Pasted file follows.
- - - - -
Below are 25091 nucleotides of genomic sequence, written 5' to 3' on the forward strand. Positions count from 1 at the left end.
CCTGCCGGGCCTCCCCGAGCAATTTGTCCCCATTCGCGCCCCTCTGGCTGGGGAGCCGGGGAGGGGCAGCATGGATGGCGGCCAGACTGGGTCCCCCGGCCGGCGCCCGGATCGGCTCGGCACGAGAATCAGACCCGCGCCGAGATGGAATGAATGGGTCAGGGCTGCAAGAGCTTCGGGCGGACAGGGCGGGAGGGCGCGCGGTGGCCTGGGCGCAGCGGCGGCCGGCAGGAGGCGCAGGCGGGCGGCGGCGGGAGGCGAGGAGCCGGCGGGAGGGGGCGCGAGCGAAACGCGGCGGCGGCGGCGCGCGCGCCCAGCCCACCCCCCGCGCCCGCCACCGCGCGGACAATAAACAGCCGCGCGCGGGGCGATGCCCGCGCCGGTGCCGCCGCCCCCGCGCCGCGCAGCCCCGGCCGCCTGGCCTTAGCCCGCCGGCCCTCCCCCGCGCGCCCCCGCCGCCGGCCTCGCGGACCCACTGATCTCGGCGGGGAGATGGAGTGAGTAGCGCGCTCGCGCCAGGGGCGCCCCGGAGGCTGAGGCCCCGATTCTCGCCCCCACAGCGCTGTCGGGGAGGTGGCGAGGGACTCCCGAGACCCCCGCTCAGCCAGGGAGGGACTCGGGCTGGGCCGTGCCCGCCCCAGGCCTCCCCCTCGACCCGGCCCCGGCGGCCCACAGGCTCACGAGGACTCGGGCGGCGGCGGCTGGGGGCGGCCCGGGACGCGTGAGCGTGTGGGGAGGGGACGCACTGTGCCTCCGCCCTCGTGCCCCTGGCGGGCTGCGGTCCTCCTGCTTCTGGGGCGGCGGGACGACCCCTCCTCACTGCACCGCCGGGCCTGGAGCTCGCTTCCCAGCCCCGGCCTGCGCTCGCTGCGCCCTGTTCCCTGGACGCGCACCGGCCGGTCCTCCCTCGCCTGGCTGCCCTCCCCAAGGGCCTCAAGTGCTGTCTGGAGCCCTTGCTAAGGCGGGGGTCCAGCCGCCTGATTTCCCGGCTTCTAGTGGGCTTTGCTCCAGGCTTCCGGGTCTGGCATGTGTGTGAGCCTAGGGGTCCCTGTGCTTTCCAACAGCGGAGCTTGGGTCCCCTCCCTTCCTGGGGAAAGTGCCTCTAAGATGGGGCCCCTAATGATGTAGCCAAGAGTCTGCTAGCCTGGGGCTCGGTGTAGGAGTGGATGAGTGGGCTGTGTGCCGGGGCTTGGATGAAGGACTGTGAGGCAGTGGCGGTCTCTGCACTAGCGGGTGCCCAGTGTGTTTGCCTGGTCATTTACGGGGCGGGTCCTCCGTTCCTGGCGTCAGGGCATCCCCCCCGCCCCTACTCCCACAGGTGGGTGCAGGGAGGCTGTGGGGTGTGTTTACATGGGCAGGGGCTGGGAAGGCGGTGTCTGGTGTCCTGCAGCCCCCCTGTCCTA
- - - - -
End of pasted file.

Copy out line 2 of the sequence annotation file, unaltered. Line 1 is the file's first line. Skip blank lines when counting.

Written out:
CCTGCCGGGCCTCCCCGAGCAATTTGTCCCCATTCGCGCCCCTCTGGCTGGGGAGCCGGGGAGGGGCAGCATGGATGGCGGCCAGACTGGGTCCCCCGGCCGGCGCCCGGATCGGCTCGGCACGAGAATCAGACCCGCGCCGAGATGGAATGAATGGGTCAGGGCTGCAAGAGCTTCGGGCGGACAGGGCGGGAGGGCGCGCGGTGGCCTGGGCGCAGCGGCGGCCGGCAGGAGGCGCAGGCGGGCGGCGGCGGGAGGCGAGGAGCCGGCGGGAGGGGGCGCGAGCGAAACGCGGCGGCGGCGGCGCGCGCGCCCAGCCCACCCCCCGCGCCCGCCACCGCGCGGACAATAAACAGCCGCGCGCGGGGCGATGCCCGCGCCGGTGCCGCCGCCCCCGCGCCGCGCAGCCCCGGCCGCCTGGCCTTAGCCCGCCGGCCCTCCCCCGCGCGCCCCCGCCGCCGGCCTCGCGGACCCACTGATCTCGGCGGGGAGATGGAGTGAGTAGCGCGCTCGCGCCAGGGGCGCCCCGGAGGCTGAGGCCCCGATTCTCGCCCCCACAGCGCTGTCGGGGAGGTGGCGAGGGACTCCCGAGACCCCCGCTCAGCCAGGGAGGGACTCGGGCTGGGCCGTGCCCGCCCCAGGCCTCCCCCTCGACCCGGCCCCGGCGGCCCACAGGCTCACGAGGACTCGGGCGGCGGCGGCTGGGGGCGGCCCGGGACGCGTGAGCGTGTGGGGAGGGGACGCACTGTGCCTCCGCCCTCGTGCCCCTGGCGGGCTGCGGTCCTCCTGCTTCTGGGGCGGCGGGACGACCCCTCCTCACTGCACCGCCGGGCCTGGAGCTCGCTTCCCAGCCCCGGCCTGCGCTCGCTGCGCCCTGTTCCCTGGACGCGCACCGGCCGGTCCTCCCTCGCCTGGCTGCCCTCCCCAAGGGCCTCAAGTGCTGTCTGGAGCCCTTGCTAAGGCGGGGGTCCAGCCGCCTGATTTCCCGGCTTCTAGTGGGCTTTGCTCCAGGCTTCCGGGTCTGGCATGTGTGTGAGCCTAGGGGTCCCTGTGCTTTCCAACAGCGGAGCTTGGGTCCCCTCCCTTCCTGGGGAAAGTGCCTCTAAGATGGGGCCCCTAATGATGTAGCCAAGAGTCTGCTAGCCTGGGGCTCGGTGTAGGAGTGGATGAGTGGGCTGTGTGCCGGGGCTTGGATGAAGGACTGTGAGGCAGTGGCGGTCTCTGCACTAGCGGGTGCCCAGTGTGTTTGCCTGGTCATTTACGGGGCGGGTCCTCCGTTCCTGGCGTCAGGGCATCCCCCCCGCCCCTACTCCCACAGGTGGGTGCAGGGAGGCTGTGGGGTGTGTTTACATGGGCAGGGGCTGGGAAGGCGGTGTCTGGTGTCCTGCAGCCCCCCTGTCCTA